Falls through roofs (4 August 2020)
Since the start of this year, we've been notified of 10 incidents where a worker has fallen through a roof, resulting in either a serious injury or fatality.
Falls from heights continues to be a major cause of fatalities and serious injuries at workplaces across NSW.
A 52-year-old subcontractor fell more than three metres onto a concrete pavement at a school in Wahroonga. He was cleaning the roof gutters when he stepped onto polycarbonate roof sheeting and it gave way. He suffered severe head injuries and passed away in hospital.
A 21-year-old apprentice carpenter fell through perspex roof sheeting at a manufacturing plant in Molong, in western NSW. He fell seven metres onto a concrete floor, fracturing his wrist, ribs and pelvis.
Molong manufacturing plant
A 27-year-old roofing contractor fell more than three metres through the roof of a sheering shed at a rural property near Parkes. He was installing solar panels when the alsynite roof sheeting gave way. He fractured his back.
Roof of shearing shed
Not all areas on a roof are safe to walk on. Even roof sheeting that claims to be okay to walk on is reliant on correct installation and can become brittle over time. Don’t walk on skylights, or plastic and asbestos roof sheeting, unless assessed as structurally sound by a competent person.
Consider what tasks can be done without accessing the roof. For example, work from underneath using a scaffold or elevated work platform.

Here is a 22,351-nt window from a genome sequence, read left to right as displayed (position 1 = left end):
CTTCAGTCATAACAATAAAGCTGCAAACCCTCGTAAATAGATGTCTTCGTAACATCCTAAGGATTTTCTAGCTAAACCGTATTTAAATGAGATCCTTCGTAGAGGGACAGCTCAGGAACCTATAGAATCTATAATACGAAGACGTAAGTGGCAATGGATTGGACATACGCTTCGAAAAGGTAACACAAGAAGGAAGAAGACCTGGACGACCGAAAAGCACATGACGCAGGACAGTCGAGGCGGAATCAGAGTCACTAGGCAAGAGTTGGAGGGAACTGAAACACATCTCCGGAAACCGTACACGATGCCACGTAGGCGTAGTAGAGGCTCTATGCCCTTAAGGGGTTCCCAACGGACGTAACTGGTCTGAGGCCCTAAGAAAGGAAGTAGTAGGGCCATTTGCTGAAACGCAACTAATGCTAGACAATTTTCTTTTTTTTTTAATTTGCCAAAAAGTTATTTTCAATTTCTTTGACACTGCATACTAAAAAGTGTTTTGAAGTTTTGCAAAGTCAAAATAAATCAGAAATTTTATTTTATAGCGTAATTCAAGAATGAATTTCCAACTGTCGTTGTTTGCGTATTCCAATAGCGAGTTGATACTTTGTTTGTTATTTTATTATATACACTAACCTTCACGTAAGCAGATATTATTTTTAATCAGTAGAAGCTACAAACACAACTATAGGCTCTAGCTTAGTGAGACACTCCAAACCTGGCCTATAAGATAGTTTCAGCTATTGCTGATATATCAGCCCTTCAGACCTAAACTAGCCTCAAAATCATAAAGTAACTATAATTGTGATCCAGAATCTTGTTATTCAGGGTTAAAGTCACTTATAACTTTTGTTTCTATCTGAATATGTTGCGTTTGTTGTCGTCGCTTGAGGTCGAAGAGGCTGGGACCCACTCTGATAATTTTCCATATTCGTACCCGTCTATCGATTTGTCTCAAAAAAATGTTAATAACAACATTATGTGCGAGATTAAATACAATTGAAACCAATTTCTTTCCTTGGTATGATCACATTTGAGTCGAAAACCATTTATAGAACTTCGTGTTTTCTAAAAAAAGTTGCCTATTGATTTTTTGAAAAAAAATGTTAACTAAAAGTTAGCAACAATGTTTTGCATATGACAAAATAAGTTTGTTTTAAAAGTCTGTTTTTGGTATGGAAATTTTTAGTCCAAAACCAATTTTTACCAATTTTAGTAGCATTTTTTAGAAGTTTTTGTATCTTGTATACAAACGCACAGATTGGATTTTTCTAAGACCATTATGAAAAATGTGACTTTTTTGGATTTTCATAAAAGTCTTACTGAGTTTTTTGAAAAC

If you must access the roof, check its condition, the roofing materials, fixings and safety mesh to determine the safest path.
If sheeting appears brittle, you must manage the risks of falling through the roof.
- install guardrails around non-trafficable areas, or use a work positioning system
- cover non-trafficable sheeting securely and place warning signs nearby
- work from temporary work platforms (crawling boards) or roof ladders, where appropriate
- install safety mesh
- use an adjustable fall-arrest system, such as a harness, with proper anchor points, and train workers in how to use them
- prepare a site-specific safe work method statement (SWMS) for all high risk construction work
- have plans in place in case of emergency, particularly with respect to the use of fall arrest systems.